“Twelve-year-old BFFs are matchmaking geniuses. Sweet! Not long after they schemed to get Ginnie’s widowed dad to fall in love with Tillie’s divorced mom, Ginnie stumbled upon her late mom’s journals, making life even more awesome sauce … until her dad confiscated the journals, determined to protect Ginnie from a danger he won’t name. Ginnie is counting on her future sister’s help to make Dad change his mind, but Tillie’s not so sure the ghost of Ginnie’s mom will make a good addition to their new family tree. The girls’ world gets flipped upside-down when a blast from the past shows up and makes Tillie go nutburgers. Ginnie is torn between helping her best friend and what could be the answer to her deepest wish.”
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When Monique Bucheger isn’t writing, you can find her playing taxi cab driver to one or more of her 12 children, plotting her next novel, scrapbooking, or being the “Mamarazzi” at any number of child-oriented events. Even though she realizes there will never be enough hours in any given day, Monique tries very hard to enjoy the journey that is her life. She shares it with a terrific husband, her dozen children, a son-in-law, and 3 adorable grandchildren, one cat, and many real and imaginary friends. She is the author of the Ginnie West Adventure middle-grade series: The Secret Sisters Club, Trouble Blows West, & Simply West of Heaven. and Being West Is Best, a picture book: Popcorn.
Question and Answer with the Author
1. Dream vacation? Disneyland with unlimited money to spend.
2. Something unique about you? I have 12 kids
3. What one food will you NOT eat?Onions
SNIPPET # 3:
Ginnie has very few memories of her mother—
who died when she was 3 1/2—
in this snippet she recalls a long-forgotten
incident that happened the day of her mother’s fatal accident.
Ginnie opened a drawer and fished out a pink comb. After parting her
hair, she set the comb on the sink. She felt a swish behind her. Turning
quickly, she caught a flutter of curls in the mirror, but they weren’t hers.
“Gins, honey, stand still. I can’t very well make a straight part with you wiggling like a little worm,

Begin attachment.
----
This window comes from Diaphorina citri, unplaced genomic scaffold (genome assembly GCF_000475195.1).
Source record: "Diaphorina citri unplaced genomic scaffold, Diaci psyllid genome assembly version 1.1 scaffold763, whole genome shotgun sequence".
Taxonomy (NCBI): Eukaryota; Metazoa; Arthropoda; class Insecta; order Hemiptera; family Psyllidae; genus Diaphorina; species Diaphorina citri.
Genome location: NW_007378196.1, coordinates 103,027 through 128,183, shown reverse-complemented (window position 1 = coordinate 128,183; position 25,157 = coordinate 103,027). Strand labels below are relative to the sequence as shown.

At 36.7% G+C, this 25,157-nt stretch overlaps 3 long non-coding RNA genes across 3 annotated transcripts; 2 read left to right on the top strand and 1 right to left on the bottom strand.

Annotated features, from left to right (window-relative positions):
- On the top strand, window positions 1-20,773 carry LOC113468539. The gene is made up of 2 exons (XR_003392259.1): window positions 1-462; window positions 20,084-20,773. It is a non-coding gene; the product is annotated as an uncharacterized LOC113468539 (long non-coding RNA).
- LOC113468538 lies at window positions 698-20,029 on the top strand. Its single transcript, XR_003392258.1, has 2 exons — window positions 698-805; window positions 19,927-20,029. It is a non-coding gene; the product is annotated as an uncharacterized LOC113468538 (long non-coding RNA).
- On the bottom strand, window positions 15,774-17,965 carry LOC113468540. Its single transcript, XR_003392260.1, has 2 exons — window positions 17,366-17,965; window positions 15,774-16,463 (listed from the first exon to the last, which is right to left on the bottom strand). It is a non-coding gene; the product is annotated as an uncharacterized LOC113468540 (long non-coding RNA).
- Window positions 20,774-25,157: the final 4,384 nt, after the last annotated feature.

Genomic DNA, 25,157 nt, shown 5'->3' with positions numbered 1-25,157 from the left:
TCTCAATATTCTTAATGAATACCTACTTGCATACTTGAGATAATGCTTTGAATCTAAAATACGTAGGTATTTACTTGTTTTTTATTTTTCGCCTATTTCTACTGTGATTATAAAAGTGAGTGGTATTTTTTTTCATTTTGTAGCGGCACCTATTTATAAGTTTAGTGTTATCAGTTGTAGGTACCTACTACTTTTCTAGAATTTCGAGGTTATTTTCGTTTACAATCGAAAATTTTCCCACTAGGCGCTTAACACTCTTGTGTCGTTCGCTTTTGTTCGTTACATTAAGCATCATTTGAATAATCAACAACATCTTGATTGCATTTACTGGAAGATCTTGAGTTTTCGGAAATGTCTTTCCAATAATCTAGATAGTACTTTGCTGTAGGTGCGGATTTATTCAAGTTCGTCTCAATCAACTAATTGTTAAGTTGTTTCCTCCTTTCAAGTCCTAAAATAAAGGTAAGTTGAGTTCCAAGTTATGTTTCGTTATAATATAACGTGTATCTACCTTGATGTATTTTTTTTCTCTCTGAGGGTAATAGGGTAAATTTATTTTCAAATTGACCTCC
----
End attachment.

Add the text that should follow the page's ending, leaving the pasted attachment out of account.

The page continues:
now can I?” For a moment Ginnie was three again and
pulling away as Mama tried to part her hair. She heard every word Mama spoke in
Mama’s soft Southern accent.
“No, Mama. Only one ponytail. Two takes too long. I wanna ride
Love with you. Just one ponytail.” She jerked backward and bumped against Mama’s pregnant belly.
“Sugar, be careful. You’ll hurt the
baby.” Mama took Ginnie’s chin firmly in her hand. “Be soft.”
Present-day Ginnie felt a rush of sadness and shame as young Ginnie
stomped her foot. “Sorry!” Little Ginnie pulled her chin from Mama’s hand. “Just one
Mama frowned. “Be nice.
You’re a big sister now. You have to be a good example.”
“I just wanna ride with you. I don’t want you to do my hair.” Young Ginnie grabbed Mama’s hand and pulled.
“In a minute. Be patient and let me finish your hair.”
“Excuse me?” Both Ginnies shuddered when Daddy’s voice came through the doorway. He knelt in front of her at eye
level. “I sure hope I didn’t just hear
you sassing your mama. Sassy girls don’t get to ride horses. Sassy girls take time-outs.”
Both Ginnies blinked. Goosebumps dotted their arms.
“Todd, I’m handling
it. No need to growl,” Mama chided softly and pulled young Ginnie close. “You’ll stand still and let me finish, won’t you, Gins?”
“Yes’m.” Ginnie watched her dad out of the corner
of her eye. “Sorry, Mama.”
“I didn’t growl,” Daddy said in a quiet voice and stood.